New publication submitted: Interferometric scattering microscopy reveals microsecond nanoscopic protein motion on a live cell membrane

Much of the biological functions of a cell are dictated by the intricate motion of proteins within its membrane over a spatial range of nanometers to tens of micrometers and time intervals of microseconds to minutes. While this rich parameter space is not accessible to fluorescence microscopy, it can be within reach of interferometric scattering (iSCAT) particle tracking. Being sensitive even to single unlabeled proteins, however, iSCAT is easily accompanied by a large speckle-like background, which poses a substantial challenge for its application to cellular imaging. Here, we show that these difficulties can be overcome and demonstrate tracking of transmembrane epidermal growth factor receptors (EGFR) with nanometer precision in all three dimensions at up to microsecond speeds and tens of minutes duration. We provide unprecedented examples of nanoscale motion and confinement in ubiquitous processes such as diffusion in the plasma membrane, transport on filopodia, and endocytosis.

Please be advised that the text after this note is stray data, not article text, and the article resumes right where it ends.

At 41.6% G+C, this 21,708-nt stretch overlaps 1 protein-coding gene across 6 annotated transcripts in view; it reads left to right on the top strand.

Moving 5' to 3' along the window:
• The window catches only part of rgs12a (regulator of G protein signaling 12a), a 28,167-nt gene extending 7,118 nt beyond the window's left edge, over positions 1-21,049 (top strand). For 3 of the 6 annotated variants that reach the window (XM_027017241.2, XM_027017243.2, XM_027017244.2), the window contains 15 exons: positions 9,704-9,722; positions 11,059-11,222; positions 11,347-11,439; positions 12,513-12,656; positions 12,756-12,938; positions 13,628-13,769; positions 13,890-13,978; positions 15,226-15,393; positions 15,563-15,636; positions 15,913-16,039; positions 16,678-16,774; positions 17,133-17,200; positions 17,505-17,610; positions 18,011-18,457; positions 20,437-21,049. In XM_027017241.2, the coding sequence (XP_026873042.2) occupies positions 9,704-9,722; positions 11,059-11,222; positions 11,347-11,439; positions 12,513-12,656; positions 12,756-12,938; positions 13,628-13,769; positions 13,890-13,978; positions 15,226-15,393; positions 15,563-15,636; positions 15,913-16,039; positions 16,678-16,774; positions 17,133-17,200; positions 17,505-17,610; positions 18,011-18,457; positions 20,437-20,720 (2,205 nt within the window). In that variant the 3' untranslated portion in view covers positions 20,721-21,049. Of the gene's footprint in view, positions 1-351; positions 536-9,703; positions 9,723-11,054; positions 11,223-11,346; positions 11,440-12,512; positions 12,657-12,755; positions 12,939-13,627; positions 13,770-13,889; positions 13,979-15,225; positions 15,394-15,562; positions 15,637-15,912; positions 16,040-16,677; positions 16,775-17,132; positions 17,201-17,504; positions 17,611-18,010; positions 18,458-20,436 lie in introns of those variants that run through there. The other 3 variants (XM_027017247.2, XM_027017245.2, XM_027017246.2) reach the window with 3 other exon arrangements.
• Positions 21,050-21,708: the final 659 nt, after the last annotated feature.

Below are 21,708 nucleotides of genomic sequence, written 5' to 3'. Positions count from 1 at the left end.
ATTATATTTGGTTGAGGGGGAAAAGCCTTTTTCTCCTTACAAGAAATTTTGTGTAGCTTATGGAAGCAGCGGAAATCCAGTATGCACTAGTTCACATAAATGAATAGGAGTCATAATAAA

Interferometric scattering microscopy reveals microsecond nanoscopic protein motion on a live cell membrane

Richard William Taylor; Reza Gholami Mahmoodabadi, Verena Rauschenberger, Andreas Giessl, Alexandra Schambony, Vahid Sandoghdar

Submitted, preprint

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